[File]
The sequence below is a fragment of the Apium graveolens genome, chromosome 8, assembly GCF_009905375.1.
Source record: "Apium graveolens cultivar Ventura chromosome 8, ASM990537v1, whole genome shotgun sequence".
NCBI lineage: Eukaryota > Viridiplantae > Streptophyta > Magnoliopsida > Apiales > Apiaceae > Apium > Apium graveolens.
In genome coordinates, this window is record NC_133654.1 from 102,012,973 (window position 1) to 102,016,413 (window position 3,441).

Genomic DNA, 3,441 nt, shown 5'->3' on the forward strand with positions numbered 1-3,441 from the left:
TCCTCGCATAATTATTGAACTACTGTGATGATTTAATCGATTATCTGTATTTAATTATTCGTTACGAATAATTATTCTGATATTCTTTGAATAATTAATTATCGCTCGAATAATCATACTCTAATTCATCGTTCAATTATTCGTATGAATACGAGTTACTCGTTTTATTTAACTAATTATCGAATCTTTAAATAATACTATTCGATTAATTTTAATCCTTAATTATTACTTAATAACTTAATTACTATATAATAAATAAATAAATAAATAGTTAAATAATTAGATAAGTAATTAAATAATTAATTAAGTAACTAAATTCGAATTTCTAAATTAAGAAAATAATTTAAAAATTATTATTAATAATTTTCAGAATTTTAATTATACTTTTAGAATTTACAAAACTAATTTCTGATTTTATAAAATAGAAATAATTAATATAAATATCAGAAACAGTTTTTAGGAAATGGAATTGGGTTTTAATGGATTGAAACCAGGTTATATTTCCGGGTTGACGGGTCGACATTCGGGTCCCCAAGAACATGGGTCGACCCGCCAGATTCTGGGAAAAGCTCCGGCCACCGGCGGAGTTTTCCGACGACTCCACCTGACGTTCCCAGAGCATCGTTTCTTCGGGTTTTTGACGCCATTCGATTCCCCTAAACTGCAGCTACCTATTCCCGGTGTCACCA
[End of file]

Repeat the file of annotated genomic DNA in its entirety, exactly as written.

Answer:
The sequence below is a fragment of the Apium graveolens genome, chromosome 8, assembly GCF_009905375.1.
Source record: "Apium graveolens cultivar Ventura chromosome 8, ASM990537v1, whole genome shotgun sequence".
NCBI lineage: Eukaryota > Viridiplantae > Streptophyta > Magnoliopsida > Apiales > Apiaceae > Apium > Apium graveolens.
In genome coordinates, this window is record NC_133654.1 from 102,012,973 (window position 1) to 102,016,413 (window position 3,441).

Genomic DNA, 3,441 nt, shown 5'->3' on the forward strand with positions numbered 1-3,441 from the left:
TCCTCGCATAATTATTGAACTACTGTGATGATTTAATCGATTATCTGTATTTAATTATTCGTTACGAATAATTATTCTGATATTCTTTGAATAATTAATTATCGCTCGAATAATCATACTCTAATTCATCGTTCAATTATTCGTATGAATACGAGTTACTCGTTTTATTTAACTAATTATCGAATCTTTAAATAATACTATTCGATTAATTTTAATCCTTAATTATTACTTAATAACTTAATTACTATATAATAAATAAATAAATAAATAGTTAAATAATTAGATAAGTAATTAAATAATTAATTAAGTAACTAAATTCGAATTTCTAAATTAAGAAAATAATTTAAAAATTATTATTAATAATTTTCAGAATTTTAATTATACTTTTAGAATTTACAAAACTAATTTCTGATTTTATAAAATAGAAATAATTAATATAAATATCAGAAACAGTTTTTAGGAAATGGAATTGGGTTTTAATGGATTGAAACCAGGTTATATTTCCGGGTTGACGGGTCGACATTCGGGTCCCCAAGAACATGGGTCGACCCGCCAGATTCTGGGAAAAGCTCCGGCCACCGGCGGAGTTTTCCGACGACTCCACCTGACGTTCCCAGAGCATCGTTTCTTCGGGTTTTTGACGCCATTCGATTCCCCTAAACTGCAGCTACCTATTCCCGGTGTCACCA